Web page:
Environment

UBC bus shelter adds nature to its design

  • Mar 17, 2014
  • 271 words
  • 2 minutes
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Incorporating design inspired by natural surroundings into a modern structure can be a challenge for architects hoping to strike a balance between old and new.

But the new bus shelter at the University of British Columbia’s Vancouver campus did just that.

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View of the shelter, looking westward. (Photo: Krista Jahnke Photography)

Designed by Public: Architecture + Communication, the shelter combines a tree-like structure with a modern edge. A canopy of geometrical branches for the students’ transit centre is meant to reflect the surroundings of the campus and the Katsura trees that line the avenue.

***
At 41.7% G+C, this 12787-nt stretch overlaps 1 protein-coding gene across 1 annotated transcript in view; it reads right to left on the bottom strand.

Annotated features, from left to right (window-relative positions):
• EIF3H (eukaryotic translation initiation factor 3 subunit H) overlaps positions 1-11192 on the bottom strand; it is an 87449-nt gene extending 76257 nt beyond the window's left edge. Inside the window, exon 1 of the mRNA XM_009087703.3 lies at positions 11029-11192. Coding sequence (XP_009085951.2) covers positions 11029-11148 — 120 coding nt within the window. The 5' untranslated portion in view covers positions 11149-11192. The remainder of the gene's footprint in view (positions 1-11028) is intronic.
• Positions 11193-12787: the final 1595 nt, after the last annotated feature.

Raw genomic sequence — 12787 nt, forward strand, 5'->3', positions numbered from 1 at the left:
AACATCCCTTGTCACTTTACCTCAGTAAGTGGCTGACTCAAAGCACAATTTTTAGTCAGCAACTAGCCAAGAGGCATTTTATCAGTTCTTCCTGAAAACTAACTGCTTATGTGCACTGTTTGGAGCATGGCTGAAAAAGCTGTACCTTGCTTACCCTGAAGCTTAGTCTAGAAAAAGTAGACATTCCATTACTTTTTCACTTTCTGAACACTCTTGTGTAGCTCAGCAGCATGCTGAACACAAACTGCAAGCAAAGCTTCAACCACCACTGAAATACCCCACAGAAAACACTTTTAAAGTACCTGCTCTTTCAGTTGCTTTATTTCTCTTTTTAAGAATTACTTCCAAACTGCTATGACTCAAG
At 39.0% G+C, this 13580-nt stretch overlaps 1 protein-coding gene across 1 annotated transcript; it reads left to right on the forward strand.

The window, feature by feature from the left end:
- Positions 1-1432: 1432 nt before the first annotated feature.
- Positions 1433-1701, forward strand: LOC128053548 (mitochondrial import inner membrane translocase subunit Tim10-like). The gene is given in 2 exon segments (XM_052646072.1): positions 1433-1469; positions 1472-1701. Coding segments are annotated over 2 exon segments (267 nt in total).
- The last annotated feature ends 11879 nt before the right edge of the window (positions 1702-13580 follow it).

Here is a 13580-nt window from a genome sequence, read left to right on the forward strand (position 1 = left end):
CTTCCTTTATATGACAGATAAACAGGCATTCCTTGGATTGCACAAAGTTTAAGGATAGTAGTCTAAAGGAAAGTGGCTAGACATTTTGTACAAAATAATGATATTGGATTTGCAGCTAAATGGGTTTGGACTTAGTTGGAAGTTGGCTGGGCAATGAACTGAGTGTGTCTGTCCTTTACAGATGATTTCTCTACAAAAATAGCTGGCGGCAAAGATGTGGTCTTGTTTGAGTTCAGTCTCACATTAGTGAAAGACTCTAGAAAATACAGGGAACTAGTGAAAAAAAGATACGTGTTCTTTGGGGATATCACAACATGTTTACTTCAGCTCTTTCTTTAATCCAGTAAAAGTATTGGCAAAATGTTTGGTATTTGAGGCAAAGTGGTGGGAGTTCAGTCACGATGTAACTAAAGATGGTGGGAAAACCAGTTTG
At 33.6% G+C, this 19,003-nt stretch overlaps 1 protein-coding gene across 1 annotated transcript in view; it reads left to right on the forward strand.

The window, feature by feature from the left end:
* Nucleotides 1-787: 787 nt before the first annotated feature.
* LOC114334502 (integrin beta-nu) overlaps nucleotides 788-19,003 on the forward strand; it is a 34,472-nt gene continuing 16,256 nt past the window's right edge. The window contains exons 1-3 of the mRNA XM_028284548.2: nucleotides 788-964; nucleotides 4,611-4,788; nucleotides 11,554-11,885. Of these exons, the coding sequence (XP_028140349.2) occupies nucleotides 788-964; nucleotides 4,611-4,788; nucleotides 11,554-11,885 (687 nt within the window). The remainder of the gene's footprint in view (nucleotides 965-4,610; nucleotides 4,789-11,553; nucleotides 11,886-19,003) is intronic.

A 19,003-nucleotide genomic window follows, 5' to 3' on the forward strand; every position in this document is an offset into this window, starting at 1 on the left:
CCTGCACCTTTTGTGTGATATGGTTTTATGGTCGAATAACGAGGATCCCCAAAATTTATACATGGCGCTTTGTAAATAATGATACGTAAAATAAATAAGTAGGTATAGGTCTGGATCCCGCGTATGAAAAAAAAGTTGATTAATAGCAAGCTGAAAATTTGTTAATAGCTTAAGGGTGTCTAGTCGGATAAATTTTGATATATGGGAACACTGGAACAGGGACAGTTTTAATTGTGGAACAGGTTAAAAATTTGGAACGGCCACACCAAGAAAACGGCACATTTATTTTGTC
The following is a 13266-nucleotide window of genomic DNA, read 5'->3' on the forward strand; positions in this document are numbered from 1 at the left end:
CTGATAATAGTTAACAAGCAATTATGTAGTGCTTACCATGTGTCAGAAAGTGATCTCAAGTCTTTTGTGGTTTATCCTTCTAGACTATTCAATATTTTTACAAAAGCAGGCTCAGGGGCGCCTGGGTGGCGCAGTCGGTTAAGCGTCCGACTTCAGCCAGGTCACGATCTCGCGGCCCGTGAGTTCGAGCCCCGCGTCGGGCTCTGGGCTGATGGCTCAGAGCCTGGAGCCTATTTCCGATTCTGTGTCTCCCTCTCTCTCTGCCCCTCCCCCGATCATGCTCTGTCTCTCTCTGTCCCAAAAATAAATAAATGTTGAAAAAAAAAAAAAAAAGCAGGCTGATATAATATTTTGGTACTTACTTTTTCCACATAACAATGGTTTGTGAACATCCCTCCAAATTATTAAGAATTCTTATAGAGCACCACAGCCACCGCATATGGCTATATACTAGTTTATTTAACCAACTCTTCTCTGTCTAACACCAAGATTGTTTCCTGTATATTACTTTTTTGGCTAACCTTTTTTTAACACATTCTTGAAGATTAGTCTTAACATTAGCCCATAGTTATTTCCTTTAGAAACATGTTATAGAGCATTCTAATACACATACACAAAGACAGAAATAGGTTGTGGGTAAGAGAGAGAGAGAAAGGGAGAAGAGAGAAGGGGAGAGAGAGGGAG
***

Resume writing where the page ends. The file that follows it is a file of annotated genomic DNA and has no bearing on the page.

John Wall, principal architect at Public: Architecture + Communication, says the design uses the “three pillars of sustainability,” making use of local materials, natural light and weather protection to create a sound structure.

To achieve this look, a mathematical approach was taken. Using geometry and pentagons to create an “almost random branch-like structure,” Wall and his team aimed to have natural light filter in through the canopy both during the day and at night when the streetlights come on.

Visibility and safety were also key design aspects. A concern on all university campuses, safety was vital to the architectural firm and UBC. “There’s no hidden corners — it’s out in the public realm,” Wall says.

Public: Architecture + Communication extended the boulevard of trees using steel columns to support the wood canopy topped with glass. “It’s the gateway: the first thing you see when you arrive and the last thing you see when you leave,” Wall says.

“It should be expressive of UBC as an institution, which values sustainability and innovation.”

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